Before felony charges may be prosecuted in Arizona, there must be a finding of probable cause, either by a grand jury or by a judge at a preliminary hearing. Requiring the state to demonstrate probable cause before prosecution may proceed on felony charges acts as a safeguard against frivolous charges lacking probable cause. It is the prosecutor who decides whether to file a complaint (which is subject to court review for probable cause at a preliminary hearing), or to ask a grand jury to find probably cause and issue an indictment. If you find yourself facing felony charges as a result of a grand jury indictment or on a prosecutor complaint, you need to contact an experienced criminal defense attorney as soon as possible, as there are important time limits for asserting certain rights.
Why the Different Routes?
Typically, the more serious cases go the grand jury route. When a case is taken to a grand jury, the jury has to decide whether not there is probable cause to believe that the offenses which have been identified by the prosecutor were committed. If the grand jury decides that there is probable cause, then they issue a “True Bill” and an indictment is filed in Superior Court. Once the subject of that indictment is notified, the charges become public record.
The first court date following this process is called an arraignment. The purpose of the arraignment is to see if the individual will appear in court, to hear their will plea (guilty or not guilty), to determine who will represent them, and to establish release conditions such as own recognizance, or a bond, or non-bondable. Needless to say, there are important decisions to be made in the early phases of the case, and the advice of an experienced criminal defense lawyer can be critical at this phase of a criminal prosecution.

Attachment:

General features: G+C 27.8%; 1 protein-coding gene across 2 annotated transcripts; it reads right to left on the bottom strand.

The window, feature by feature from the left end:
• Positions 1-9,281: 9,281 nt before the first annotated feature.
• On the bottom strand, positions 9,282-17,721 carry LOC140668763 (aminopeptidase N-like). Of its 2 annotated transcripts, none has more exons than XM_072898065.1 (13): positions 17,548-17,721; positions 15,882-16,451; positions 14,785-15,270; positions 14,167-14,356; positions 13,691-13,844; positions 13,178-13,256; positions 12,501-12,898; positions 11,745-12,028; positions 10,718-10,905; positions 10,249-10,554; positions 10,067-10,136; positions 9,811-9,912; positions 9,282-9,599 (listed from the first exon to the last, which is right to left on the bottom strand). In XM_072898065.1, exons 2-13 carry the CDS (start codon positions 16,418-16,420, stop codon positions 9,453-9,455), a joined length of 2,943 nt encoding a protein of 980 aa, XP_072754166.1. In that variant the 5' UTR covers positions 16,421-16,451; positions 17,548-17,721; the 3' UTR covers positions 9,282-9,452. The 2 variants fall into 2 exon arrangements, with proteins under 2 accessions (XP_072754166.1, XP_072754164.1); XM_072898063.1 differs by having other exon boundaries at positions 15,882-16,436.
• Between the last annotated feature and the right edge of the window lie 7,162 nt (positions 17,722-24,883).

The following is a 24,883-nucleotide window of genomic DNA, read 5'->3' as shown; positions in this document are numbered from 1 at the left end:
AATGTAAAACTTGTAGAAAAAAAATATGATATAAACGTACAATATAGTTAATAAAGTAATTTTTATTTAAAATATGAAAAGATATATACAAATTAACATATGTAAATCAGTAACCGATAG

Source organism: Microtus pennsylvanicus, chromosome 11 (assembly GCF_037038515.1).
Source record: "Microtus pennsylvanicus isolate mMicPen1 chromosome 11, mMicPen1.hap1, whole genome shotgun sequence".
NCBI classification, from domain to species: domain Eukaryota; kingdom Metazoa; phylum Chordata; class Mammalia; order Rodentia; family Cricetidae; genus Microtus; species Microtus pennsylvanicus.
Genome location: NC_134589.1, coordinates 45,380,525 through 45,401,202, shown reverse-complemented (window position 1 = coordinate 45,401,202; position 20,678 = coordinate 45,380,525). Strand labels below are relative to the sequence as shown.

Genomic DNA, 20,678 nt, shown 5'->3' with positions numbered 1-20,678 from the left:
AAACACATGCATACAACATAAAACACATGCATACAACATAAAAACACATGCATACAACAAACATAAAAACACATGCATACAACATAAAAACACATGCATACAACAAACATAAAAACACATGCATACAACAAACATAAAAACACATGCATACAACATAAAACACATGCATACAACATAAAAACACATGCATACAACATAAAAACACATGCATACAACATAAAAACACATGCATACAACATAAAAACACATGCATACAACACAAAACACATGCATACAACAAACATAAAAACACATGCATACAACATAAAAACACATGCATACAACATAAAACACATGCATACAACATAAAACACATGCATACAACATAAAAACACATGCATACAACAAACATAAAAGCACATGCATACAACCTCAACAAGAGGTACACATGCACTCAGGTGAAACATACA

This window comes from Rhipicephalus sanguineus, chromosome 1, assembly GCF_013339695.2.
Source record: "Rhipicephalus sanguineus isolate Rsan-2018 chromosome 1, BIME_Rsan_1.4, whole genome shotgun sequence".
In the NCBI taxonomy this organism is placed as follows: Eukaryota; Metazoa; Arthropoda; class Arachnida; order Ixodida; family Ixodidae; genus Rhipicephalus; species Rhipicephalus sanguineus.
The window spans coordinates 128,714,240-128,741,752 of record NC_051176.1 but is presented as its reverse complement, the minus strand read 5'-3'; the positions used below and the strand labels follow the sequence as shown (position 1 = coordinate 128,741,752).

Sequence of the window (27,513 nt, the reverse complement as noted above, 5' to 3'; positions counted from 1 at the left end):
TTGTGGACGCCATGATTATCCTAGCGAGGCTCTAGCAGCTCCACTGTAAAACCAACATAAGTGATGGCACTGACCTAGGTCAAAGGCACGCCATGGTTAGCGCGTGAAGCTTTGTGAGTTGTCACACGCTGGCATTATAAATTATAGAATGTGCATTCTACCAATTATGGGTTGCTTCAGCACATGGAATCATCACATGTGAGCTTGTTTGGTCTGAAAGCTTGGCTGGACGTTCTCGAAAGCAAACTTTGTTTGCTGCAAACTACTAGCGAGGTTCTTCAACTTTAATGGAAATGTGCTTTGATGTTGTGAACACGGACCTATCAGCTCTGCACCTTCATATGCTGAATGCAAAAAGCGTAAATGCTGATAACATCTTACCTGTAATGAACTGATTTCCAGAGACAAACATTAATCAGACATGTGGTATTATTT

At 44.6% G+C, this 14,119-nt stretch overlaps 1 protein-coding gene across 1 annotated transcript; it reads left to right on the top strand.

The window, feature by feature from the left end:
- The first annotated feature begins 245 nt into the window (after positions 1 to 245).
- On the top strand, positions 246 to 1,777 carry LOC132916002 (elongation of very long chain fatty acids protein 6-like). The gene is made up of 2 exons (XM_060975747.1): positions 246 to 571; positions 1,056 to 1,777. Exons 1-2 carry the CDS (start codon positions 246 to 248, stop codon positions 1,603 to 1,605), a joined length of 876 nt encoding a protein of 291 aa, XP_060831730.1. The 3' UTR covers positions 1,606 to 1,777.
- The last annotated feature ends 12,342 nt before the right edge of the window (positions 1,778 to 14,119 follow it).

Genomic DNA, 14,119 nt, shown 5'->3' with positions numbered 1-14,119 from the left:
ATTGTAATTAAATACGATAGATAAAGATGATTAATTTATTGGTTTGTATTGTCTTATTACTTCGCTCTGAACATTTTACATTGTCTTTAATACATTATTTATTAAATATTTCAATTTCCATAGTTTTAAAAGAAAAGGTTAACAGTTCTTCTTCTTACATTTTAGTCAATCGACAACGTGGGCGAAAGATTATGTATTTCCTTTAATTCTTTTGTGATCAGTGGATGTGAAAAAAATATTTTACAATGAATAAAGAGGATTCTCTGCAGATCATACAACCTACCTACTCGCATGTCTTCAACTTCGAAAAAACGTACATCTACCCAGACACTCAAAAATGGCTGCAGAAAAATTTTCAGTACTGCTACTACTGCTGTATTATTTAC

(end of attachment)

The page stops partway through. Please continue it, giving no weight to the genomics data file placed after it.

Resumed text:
Cases commenced by direct complain and subject to the preliminary hearing process are usually somewhat less serious offenses or offenses that are likely to resolve without a complicated trial proceeding. Cases such as possession of drugs, aggravated DUI, burglary and other minor felony offenses are typically brought by direct complaint. Usually, individuals are notified that a complaint has been filed and that they are due in court by a summons received in the mail.
Decisions At the Start Impact the Entire Case
If you received a summons notifying you that felony charges are being filed and the case is set for either a status conference or preliminary hearing, you are at the start of this process. Experienced criminal defense attorney advice can be invaluable at this point of the process. At the first court appearance, often the initial police report and discovery information is made available, and there are opportunities for plea negotiations which may resolve the case short of trial. In these circumstance, you may need to decide whether the plea offer is worthwhile or if the case should be set for trial. A skilled, careful review of the police report and other available information, informed by legal knowledge and experience, is critical in deciding how to proceed.
Irrespective of whether you are facing court proceedings that follow a grand jury indictment or a direct complaint, you need to seek the advice of a skilled criminal defense attorney. As with any criminal case, decisions made early in the case that may significantly affect the case, the proceedings, and the possible outcomes.
This blog should be used for informational purposes only. It does not create an attorney-client relationship with any reader and should not be construed as legal advice. If you need legal advice regarding Felony Charges By Preliminary Hearing or Grand Jury, or any other criminal defense matters, please feel free to contact Criminal Defense Attorney, Michael Kielsky at 480.461.5309, log on to www.udallshumway.com, or contact an attorney in your area. Udall Shumway PLC is located in Mesa, Arizona and is a full service law firm. We assist Individuals, families, businesses, schools and municipalities in Mesa and the Phoenix/East Valley.